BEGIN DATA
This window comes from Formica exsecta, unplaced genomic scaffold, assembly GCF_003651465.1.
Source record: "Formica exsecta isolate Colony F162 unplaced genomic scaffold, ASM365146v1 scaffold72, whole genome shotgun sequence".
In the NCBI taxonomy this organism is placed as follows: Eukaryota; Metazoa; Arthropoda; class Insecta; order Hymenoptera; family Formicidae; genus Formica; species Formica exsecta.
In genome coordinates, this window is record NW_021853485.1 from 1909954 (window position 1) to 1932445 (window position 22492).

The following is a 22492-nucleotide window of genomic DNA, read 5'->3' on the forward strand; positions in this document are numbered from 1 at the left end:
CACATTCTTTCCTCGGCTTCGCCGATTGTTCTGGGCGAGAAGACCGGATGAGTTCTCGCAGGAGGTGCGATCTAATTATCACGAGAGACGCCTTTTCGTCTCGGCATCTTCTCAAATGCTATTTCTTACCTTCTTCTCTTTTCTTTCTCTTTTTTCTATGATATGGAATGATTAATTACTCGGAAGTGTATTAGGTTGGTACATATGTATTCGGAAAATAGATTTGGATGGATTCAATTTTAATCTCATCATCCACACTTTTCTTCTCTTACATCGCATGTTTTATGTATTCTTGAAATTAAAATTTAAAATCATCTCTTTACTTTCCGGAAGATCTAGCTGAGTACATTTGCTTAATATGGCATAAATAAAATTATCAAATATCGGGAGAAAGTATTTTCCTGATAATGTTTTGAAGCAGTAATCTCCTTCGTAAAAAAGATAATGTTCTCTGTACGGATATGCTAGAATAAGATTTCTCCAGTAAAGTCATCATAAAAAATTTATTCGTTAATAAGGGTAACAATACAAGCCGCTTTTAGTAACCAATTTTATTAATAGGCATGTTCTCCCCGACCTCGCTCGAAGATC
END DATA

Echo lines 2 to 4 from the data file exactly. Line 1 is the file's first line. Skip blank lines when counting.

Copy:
Source record: "Formica exsecta isolate Colony F162 unplaced genomic scaffold, ASM365146v1 scaffold72, whole genome shotgun sequence".
In the NCBI taxonomy this organism is placed as follows: Eukaryota; Metazoa; Arthropoda; class Insecta; order Hymenoptera; family Formicidae; genus Formica; species Formica exsecta.
In genome coordinates, this window is record NW_021853485.1 from 1909954 (window position 1) to 1932445 (window position 22492).